The reason is the same as last time, a new notebook entered the house. It will be my Linux machine, and the previous main notebook will be my Windows box.
Last time a Thinkpad T460p was the new one, and the T430s got the Windows installation. This time a T480 has arrived, so the t460p is now my Windows box. The T430s will remain as a backup machine, it was long in duty with Windows 10 and also CentOS 7, and will still be used from time to time.
Since last time I did a Windows installation quite some things changed. Or I learned what I did not know before. So here some updates for what I think is needed to have a productive Windows developer machine that fits my needs.
Creating the install media
Making the USB boot image was the most time intensive part.
I wanted to install the latest Windows 10 version, which was 1903. So I downloaded the Windows 10 update 1903 iso, but putting it on USB failed with a non helpful error message.
After some thinking I guessed that I needed to have a 1903 install for being able to make a USB install image with this version. And it was indeed the reason. A more helpful error message could have spared me some time.
For my T430 installation there is no 1903 update available, and the T480 was not updated to 1903 as it was shipped to me. I did not plan to run the update on the T480, but I did, and voila, now creating the Windows 10 update 1903 installation USB worked on this installation.
This means the image you can download from Microsoft is not a complete images, like you would be used for Linux distributions. But now knowing this the next time I have to do it I will spare me some time.
The installation itself went without any problem. The existing Linux partitions have been removed and Windows 10 found its license somewhere in the BIOS (or UEFI). No problem with the installation itself.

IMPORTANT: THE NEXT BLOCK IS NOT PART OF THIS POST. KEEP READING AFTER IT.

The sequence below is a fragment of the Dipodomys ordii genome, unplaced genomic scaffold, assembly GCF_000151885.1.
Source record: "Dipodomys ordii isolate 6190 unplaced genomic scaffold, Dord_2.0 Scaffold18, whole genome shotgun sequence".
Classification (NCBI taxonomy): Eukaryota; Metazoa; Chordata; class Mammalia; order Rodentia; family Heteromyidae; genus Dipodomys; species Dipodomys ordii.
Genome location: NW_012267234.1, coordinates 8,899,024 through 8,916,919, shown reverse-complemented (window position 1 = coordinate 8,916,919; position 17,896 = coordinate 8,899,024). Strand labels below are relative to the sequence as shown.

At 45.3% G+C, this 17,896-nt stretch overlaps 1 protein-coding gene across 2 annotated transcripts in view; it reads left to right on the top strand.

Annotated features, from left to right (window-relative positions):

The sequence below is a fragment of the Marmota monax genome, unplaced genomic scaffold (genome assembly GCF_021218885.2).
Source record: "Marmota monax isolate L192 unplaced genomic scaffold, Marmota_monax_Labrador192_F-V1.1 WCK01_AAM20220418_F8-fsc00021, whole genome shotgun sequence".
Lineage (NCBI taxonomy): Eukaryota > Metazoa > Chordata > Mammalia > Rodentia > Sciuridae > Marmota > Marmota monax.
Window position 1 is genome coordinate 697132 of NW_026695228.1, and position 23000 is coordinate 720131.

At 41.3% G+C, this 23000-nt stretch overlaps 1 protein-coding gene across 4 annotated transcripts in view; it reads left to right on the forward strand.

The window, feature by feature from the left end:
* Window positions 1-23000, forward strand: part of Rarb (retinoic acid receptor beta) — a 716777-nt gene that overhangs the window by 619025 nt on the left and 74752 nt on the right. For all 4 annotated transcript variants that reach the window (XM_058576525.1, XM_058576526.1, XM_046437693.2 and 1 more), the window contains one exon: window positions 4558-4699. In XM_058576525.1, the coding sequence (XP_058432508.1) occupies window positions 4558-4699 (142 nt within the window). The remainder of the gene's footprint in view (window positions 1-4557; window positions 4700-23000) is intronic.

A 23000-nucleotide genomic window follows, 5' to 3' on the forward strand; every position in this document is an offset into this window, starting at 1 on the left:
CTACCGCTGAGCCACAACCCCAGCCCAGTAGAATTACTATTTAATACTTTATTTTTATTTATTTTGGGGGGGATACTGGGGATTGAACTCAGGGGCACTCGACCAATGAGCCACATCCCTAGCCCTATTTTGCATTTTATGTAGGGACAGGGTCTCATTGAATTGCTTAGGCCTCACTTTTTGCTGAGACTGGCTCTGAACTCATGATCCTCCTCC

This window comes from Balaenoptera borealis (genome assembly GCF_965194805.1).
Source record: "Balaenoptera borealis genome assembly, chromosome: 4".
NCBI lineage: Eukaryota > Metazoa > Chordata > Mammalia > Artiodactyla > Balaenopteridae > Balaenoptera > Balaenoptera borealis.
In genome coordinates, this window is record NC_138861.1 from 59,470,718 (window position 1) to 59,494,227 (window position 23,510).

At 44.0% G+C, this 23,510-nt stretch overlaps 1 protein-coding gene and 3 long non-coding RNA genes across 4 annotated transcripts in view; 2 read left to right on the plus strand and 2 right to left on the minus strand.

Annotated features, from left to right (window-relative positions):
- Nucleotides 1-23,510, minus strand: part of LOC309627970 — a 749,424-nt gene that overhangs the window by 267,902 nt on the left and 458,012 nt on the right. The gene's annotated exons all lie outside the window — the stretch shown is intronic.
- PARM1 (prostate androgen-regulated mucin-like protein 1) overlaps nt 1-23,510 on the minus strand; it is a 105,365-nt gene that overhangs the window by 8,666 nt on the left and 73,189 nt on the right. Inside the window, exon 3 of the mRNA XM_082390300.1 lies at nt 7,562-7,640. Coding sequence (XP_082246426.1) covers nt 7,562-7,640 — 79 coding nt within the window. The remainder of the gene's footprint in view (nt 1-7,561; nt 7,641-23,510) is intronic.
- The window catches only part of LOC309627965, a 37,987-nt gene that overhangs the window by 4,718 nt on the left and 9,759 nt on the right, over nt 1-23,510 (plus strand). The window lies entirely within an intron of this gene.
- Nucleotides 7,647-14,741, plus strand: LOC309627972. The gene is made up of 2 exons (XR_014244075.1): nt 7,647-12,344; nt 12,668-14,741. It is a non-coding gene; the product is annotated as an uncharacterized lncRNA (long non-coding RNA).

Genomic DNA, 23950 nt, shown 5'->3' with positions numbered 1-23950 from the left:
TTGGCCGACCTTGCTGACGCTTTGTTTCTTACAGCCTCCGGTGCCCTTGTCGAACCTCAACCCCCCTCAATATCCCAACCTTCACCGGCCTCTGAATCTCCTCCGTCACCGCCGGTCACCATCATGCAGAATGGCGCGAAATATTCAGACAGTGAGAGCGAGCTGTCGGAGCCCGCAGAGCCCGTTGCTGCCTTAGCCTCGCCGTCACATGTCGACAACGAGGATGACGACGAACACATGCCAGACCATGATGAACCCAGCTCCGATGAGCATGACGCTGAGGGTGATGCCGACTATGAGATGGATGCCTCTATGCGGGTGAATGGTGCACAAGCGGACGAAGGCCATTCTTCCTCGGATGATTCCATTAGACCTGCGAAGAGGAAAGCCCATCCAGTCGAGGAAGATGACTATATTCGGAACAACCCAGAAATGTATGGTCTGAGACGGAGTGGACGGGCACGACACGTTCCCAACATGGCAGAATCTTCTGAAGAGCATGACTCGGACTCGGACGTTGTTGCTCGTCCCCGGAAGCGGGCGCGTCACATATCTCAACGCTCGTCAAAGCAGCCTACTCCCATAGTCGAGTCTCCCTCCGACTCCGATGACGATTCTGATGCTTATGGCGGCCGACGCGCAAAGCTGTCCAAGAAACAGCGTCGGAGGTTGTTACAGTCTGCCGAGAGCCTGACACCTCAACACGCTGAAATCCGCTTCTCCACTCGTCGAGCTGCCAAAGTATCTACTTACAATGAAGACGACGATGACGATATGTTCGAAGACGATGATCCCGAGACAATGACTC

When it was about creating a user I did as the last time, first create a local user with the name I want, than map this user to my Microsoft online account. This way my home directory is named as I want it and not with some random name Windows creates for me.
Getting some useful programs
Unchanged to last time, firefox.
But, there are more and more sites that do not work anymore with firefox, since they are optimized for chrome. Some of them work with edge, so I use edge as second browser. And guess what, ublock does now also exist for Microsoft’s default browser. Beside ublock there is also a plugin for my currently used password manager, and some other plugins. So edge is not totally useless anymore. That is definitely an improvement over as it has been.
Unchanged to last time, I still need us-int-AltGr-NoDeadKeys to have the default us english keyboard layout, but can write German and Swedish letters without pain (altgr+q=ä, altgr+w=å,….).
I can not understand why this is not available per default, as it is on each Linux distribution, or even the default, but at least I can download it from here. http://freeman2222.mywebcommunity.org/us-intnd.zip
(For my Mac OSX I still haven’t figured out how to get such a keyboard layout at all, if you know it, please leaf a comment)
|It is possible to install different languages, for example English, German, Swedish, and remove to all 3 languages the default keyboard, and add the us-int-AltGr-NoDeadKeys one as the only keyboard layout to each language. This is a bi tedious, but in this way, you can change spell checker in edge between languages without changing the keyboard layout.|
Visual Studio Community, the setup let me fine tune what to install, want what not. For me it would be enough to just install the C++ compiler, but for the case I get curious, I installed a bit more.
clang and clang tools
I find it super amazing that clang is available for Windows.
I use now Cmder, its great! Its also my default terminal in VS code.
There is also a new terminal from Microsoft that can be installed via the Microsoft Store, but it is still beta.
I stared with Git for Windows, but just because I learned about installing it via scoop later. I will come to scoop in m moment.